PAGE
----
Retail sales last month rose 3.7 per cent compared with February of 2016, the Office for National Statistics said, and were up 1.4 per cent on January’s sales, the Telegraph reports.
Consumer spending has driven the economy in recent months so analysts were worried that poor retail sales in December and January could be a sign of slowing growth.
Added together, sales for the three months to February recorded their biggest fall in almost seven years.
But the pick-up in February itself may ease some of the fears that the surge in household spending was coming to an end.
Prices have started to rise more quickly than wages, however, so the risk of a slowdown still exists.
Rising prices are particularly clear on the petrol forecourt. Drivers bought exactly the same amount of fuel in February 2017 as they did a year earlier, but the amount they spent rose by 1.7 per cent as the higher price of crude oil pushed up the cost of a tank of petrol.
In terms of other spending, households bought slightly more food – by quantity, sales rose 0.6pc on the year with shoppers spending £2.9bn per week. Inflation is creeping back into the groceries market, after two and a half years of price declines caused in part by a fiercely competitive war between the supermarkets.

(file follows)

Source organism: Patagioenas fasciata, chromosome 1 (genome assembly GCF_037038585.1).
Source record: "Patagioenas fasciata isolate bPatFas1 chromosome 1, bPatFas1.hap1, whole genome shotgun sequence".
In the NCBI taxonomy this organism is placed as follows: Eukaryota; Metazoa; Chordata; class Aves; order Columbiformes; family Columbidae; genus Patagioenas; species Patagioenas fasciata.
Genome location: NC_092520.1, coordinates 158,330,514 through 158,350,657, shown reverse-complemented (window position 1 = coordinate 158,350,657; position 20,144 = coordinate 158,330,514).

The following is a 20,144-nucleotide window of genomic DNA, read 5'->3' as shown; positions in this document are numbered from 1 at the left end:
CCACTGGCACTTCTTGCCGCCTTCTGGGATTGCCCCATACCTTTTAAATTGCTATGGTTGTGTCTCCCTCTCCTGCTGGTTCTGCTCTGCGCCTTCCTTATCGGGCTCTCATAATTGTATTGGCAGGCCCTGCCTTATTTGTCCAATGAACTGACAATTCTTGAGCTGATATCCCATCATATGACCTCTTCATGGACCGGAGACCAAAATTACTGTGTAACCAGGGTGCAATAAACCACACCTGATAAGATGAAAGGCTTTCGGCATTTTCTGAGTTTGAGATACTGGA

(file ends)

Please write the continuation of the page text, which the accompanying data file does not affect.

Clothing sales rose 4.5 per cent, hitting £0.7bn per week.
At the same time the Confederation of British Industry’s survey of retailers showed sales rising at a steady pace in March.
Sales were stronger than expected and businesses said they anticipate a further pick-up in growth next month.
Paul Hollingsworth at Capital Economics said the rise in spending “will provide some reassurance that higher inflation has not brought growth in consumer spending to a halt” though he does not expect retail sales growth to return to the rapid levels seen last year.
“With credit conditions remaining supportive, and consumers’ confidence in the outlook for their own finances still quite strong, we expect overall household spending to slow this year, rather than collapse outright,” he said.
This will still have a knock-on effect on the rest of the economy.
“The economy’s persistent resilience since last June’s Brexit vote has been largely built on consumers keeping on spending,” said Howard Archer, chief UK and European economist at IHS Markit.
“With consumers now seemingly moderating their spending, the long anticipated slowdown in the economy looks set to materialise unless other sectors can make significantly increased contributions.”